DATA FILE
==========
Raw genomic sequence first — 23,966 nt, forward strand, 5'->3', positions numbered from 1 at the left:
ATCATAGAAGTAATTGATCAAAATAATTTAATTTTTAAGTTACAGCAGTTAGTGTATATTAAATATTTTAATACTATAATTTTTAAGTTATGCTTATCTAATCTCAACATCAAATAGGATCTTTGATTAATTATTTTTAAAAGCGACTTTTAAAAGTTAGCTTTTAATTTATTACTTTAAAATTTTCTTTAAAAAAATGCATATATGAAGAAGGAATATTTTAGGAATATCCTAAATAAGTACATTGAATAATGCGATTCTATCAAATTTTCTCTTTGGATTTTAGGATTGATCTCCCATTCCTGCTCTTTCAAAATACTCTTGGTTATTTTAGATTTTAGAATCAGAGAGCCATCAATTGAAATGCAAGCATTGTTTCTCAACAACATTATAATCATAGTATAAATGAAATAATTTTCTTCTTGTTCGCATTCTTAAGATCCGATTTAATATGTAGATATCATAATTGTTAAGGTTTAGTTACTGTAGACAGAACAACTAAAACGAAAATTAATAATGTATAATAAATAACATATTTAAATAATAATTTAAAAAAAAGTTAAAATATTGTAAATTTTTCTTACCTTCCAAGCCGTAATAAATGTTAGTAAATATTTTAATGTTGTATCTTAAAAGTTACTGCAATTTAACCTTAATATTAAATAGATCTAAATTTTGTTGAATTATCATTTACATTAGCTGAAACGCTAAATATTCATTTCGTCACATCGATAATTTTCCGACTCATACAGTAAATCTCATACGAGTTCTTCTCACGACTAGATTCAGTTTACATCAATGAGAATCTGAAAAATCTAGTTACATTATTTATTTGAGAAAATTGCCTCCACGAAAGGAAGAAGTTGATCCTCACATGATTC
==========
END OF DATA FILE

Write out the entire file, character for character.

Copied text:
Raw genomic sequence first — 23,966 nt, forward strand, 5'->3', positions numbered from 1 at the left:
ATCATAGAAGTAATTGATCAAAATAATTTAATTTTTAAGTTACAGCAGTTAGTGTATATTAAATATTTTAATACTATAATTTTTAAGTTATGCTTATCTAATCTCAACATCAAATAGGATCTTTGATTAATTATTTTTAAAAGCGACTTTTAAAAGTTAGCTTTTAATTTATTACTTTAAAATTTTCTTTAAAAAAATGCATATATGAAGAAGGAATATTTTAGGAATATCCTAAATAAGTACATTGAATAATGCGATTCTATCAAATTTTCTCTTTGGATTTTAGGATTGATCTCCCATTCCTGCTCTTTCAAAATACTCTTGGTTATTTTAGATTTTAGAATCAGAGAGCCATCAATTGAAATGCAAGCATTGTTTCTCAACAACATTATAATCATAGTATAAATGAAATAATTTTCTTCTTGTTCGCATTCTTAAGATCCGATTTAATATGTAGATATCATAATTGTTAAGGTTTAGTTACTGTAGACAGAACAACTAAAACGAAAATTAATAATGTATAATAAATAACATATTTAAATAATAATTTAAAAAAAAGTTAAAATATTGTAAATTTTTCTTACCTTCCAAGCCGTAATAAATGTTAGTAAATATTTTAATGTTGTATCTTAAAAGTTACTGCAATTTAACCTTAATATTAAATAGATCTAAATTTTGTTGAATTATCATTTACATTAGCTGAAACGCTAAATATTCATTTCGTCACATCGATAATTTTCCGACTCATACAGTAAATCTCATACGAGTTCTTCTCACGACTAGATTCAGTTTACATCAATGAGAATCTGAAAAATCTAGTTACATTATTTATTTGAGAAAATTGCCTCCACGAAAGGAAGAAGTTGATCCTCACATGATTC